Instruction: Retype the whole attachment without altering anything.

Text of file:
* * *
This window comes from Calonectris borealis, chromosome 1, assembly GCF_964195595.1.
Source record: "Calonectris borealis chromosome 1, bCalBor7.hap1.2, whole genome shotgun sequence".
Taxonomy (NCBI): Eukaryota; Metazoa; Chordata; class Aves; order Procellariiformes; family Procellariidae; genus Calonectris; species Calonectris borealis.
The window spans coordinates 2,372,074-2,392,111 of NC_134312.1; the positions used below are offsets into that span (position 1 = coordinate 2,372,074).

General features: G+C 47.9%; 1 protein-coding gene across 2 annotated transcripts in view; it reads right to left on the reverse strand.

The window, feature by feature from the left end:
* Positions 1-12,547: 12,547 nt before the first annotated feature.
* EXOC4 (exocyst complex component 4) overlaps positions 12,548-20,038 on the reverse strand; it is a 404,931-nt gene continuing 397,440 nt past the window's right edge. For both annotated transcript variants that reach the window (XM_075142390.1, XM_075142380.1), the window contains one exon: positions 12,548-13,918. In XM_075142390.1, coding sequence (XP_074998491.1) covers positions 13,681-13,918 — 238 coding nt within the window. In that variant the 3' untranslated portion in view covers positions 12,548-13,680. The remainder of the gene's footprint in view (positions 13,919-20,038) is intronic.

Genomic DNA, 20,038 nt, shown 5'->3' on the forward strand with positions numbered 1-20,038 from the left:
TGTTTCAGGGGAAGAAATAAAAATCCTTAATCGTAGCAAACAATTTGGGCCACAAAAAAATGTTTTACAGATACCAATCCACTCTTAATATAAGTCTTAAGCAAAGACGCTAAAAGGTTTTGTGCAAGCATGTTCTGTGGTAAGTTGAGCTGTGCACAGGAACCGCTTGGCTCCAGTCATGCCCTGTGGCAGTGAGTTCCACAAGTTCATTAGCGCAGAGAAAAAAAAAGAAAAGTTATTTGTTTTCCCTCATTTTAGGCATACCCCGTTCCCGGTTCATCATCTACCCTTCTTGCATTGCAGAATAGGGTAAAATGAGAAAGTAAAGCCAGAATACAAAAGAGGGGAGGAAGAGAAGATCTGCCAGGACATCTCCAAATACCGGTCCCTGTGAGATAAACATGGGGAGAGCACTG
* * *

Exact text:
This window comes from Calonectris borealis, chromosome 1, assembly GCF_964195595.1.
Source record: "Calonectris borealis chromosome 1, bCalBor7.hap1.2, whole genome shotgun sequence".
Taxonomy (NCBI): Eukaryota; Metazoa; Chordata; class Aves; order Procellariiformes; family Procellariidae; genus Calonectris; species Calonectris borealis.
The window spans coordinates 2,372,074-2,392,111 of NC_134312.1; the positions used below are offsets into that span (position 1 = coordinate 2,372,074).

General features: G+C 47.9%; 1 protein-coding gene across 2 annotated transcripts in view; it reads right to left on the reverse strand.

The window, feature by feature from the left end:
* Positions 1-12,547: 12,547 nt before the first annotated feature.
* EXOC4 (exocyst complex component 4) overlaps positions 12,548-20,038 on the reverse strand; it is a 404,931-nt gene continuing 397,440 nt past the window's right edge. For both annotated transcript variants that reach the window (XM_075142390.1, XM_075142380.1), the window contains one exon: positions 12,548-13,918. In XM_075142390.1, coding sequence (XP_074998491.1) covers positions 13,681-13,918 — 238 coding nt within the window. In that variant the 3' untranslated portion in view covers positions 12,548-13,680. The remainder of the gene's footprint in view (positions 13,919-20,038) is intronic.

Genomic DNA, 20,038 nt, shown 5'->3' on the forward strand with positions numbered 1-20,038 from the left:
TGTTTCAGGGGAAGAAATAAAAATCCTTAATCGTAGCAAACAATTTGGGCCACAAAAAAATGTTTTACAGATACCAATCCACTCTTAATATAAGTCTTAAGCAAAGACGCTAAAAGGTTTTGTGCAAGCATGTTCTGTGGTAAGTTGAGCTGTGCACAGGAACCGCTTGGCTCCAGTCATGCCCTGTGGCAGTGAGTTCCACAAGTTCATTAGCGCAGAGAAAAAAAAAGAAAAGTTATTTGTTTTCCCTCATTTTAGGCATACCCCGTTCCCGGTTCATCATCTACCCTTCTTGCATTGCAGAATAGGGTAAAATGAGAAAGTAAAGCCAGAATACAAAAGAGGGGAGGAAGAGAAGATCTGCCAGGACATCTCCAAATACCGGTCCCTGTGAGATAAACATGGGGAGAGCACTG